"Uh, well sure.  Let me just finish up this quick text so the guys can save you an extra chair."  You say nervously while simultaneously texting "Boss is coming,  Cancel the hookers."
   "Great." He says clapping you on the back and probably dislocating your shoulder.
   *BEEP BEEP* comes the next text.  "Too late, but the Candy and Cherry have been paid a little extra to pose as our sisters."
    "Sweet!" I exclaimed.  "Uh, our sisters are going to be joining us as well."

   Should employers require you to add them as a friend?  I don't think so, but a good employer shouldn't have to require you to do anything.  A business relationship should run pretty smoothly.
     I hope this trend doesn't catch on.  Here's something to consider though.  If you are ever refused employment because you refuse to handover your password to your Facebook or Google+ or your Myspace(Remember them?) account ask yourself this question.   "Would you really want to work for those dicks anyway?"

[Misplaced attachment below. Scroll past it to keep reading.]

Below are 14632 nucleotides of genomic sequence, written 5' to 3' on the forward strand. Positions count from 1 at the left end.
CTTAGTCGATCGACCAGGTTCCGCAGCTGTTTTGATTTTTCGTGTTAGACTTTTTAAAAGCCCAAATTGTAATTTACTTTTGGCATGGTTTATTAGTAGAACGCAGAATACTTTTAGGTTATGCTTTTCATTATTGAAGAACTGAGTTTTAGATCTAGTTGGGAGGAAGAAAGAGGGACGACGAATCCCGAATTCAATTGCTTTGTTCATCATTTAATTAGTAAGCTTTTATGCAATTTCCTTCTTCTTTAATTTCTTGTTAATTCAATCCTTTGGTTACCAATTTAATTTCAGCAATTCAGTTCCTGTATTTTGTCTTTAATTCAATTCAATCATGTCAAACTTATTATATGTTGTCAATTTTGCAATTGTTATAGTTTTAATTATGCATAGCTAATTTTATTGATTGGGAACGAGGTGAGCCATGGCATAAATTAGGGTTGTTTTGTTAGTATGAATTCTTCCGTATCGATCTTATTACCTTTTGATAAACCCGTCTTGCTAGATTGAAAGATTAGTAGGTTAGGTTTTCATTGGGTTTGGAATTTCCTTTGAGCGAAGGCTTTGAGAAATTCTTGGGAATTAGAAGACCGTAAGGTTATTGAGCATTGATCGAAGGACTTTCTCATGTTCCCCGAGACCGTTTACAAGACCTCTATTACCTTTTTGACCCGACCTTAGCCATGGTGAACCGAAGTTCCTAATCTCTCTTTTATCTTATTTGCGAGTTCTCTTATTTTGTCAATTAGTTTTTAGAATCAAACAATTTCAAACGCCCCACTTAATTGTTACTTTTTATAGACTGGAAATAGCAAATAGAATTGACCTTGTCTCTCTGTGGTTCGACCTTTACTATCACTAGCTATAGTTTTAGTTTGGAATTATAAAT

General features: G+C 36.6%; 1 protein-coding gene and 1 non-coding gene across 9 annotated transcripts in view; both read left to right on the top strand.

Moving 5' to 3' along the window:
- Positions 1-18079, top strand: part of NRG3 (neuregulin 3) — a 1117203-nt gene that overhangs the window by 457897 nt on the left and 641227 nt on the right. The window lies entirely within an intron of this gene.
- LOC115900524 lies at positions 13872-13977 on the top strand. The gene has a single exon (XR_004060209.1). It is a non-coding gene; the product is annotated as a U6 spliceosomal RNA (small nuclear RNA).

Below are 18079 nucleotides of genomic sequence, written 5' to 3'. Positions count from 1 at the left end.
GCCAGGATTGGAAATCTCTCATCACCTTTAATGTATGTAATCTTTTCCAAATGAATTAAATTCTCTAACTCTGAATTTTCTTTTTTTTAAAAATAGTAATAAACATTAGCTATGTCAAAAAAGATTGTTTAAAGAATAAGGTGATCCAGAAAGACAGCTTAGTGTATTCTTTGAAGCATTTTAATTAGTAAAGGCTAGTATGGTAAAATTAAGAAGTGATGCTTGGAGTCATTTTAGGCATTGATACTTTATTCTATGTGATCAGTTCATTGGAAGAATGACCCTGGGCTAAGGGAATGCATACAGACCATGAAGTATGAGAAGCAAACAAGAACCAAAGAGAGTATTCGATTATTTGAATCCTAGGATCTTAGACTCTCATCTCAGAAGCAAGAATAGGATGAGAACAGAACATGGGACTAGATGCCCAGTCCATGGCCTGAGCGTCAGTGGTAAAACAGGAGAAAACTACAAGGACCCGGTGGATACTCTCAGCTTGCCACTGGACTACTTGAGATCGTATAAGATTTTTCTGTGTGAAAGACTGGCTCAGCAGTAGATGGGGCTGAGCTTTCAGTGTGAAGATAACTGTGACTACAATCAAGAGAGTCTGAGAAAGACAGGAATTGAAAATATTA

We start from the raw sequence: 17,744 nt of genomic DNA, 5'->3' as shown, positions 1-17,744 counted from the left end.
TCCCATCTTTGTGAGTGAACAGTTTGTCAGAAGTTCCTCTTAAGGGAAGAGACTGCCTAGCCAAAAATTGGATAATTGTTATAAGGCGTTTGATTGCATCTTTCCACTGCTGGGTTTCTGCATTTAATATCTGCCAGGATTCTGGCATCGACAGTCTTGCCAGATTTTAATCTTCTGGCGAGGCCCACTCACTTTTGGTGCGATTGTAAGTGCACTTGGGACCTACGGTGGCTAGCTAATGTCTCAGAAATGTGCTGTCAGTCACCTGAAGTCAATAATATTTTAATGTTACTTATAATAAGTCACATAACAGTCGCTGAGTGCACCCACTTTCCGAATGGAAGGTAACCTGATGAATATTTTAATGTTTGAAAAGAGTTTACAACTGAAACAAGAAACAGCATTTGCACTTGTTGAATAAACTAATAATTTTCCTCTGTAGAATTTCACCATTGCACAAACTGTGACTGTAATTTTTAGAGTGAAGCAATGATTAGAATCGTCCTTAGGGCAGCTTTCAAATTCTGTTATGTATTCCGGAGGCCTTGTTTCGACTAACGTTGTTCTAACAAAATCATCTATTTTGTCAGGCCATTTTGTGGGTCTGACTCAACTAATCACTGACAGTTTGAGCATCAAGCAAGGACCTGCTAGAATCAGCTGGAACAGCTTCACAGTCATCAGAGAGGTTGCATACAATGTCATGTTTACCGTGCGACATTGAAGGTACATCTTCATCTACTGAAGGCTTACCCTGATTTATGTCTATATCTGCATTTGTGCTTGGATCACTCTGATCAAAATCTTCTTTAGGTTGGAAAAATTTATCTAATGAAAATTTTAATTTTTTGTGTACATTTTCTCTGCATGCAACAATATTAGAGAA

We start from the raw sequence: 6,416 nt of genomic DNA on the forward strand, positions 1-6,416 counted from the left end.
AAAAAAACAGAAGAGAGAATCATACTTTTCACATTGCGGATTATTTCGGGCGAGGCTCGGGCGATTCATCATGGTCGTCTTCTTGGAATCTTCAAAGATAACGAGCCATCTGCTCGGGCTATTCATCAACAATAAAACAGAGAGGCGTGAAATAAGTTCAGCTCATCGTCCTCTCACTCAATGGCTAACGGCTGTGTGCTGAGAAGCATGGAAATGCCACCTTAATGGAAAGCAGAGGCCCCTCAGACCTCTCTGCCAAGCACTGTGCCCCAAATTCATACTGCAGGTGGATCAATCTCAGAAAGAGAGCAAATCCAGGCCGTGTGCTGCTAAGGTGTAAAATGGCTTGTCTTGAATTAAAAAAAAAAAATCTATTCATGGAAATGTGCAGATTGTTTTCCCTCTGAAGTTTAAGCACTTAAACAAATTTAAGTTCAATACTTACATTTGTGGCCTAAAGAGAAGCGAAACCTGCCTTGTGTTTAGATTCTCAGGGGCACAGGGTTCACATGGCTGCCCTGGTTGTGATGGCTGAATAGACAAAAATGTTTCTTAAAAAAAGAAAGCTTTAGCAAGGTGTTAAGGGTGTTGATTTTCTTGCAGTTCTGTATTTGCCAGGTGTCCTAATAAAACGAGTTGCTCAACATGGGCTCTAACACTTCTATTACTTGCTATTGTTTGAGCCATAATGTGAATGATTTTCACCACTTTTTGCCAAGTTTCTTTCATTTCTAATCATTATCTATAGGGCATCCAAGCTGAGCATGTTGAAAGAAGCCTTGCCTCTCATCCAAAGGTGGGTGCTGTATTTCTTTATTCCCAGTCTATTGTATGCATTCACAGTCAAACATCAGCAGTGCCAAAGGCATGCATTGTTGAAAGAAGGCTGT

Maybe the answer is "Yes."   With the way the economy is now, finding a good job is hard enough as it is.  Do we really need this crap?
       What are your thoughts on this?  Maybe it's not a big enough thing yet.  It is something to make us question the meaning of privacy.  Please leave your comments and thoughts on this subject.  I am interested in hearing arguments for both sides.




 








References:
http://articles.cnn.com/2012-02-08/justice/justice_california-school-case_1_lewd-acts-miramonte-elementary-school-teacher?_s=PM:JUSTICE

http://en.wikipedia.org/wiki/Right-to-work_law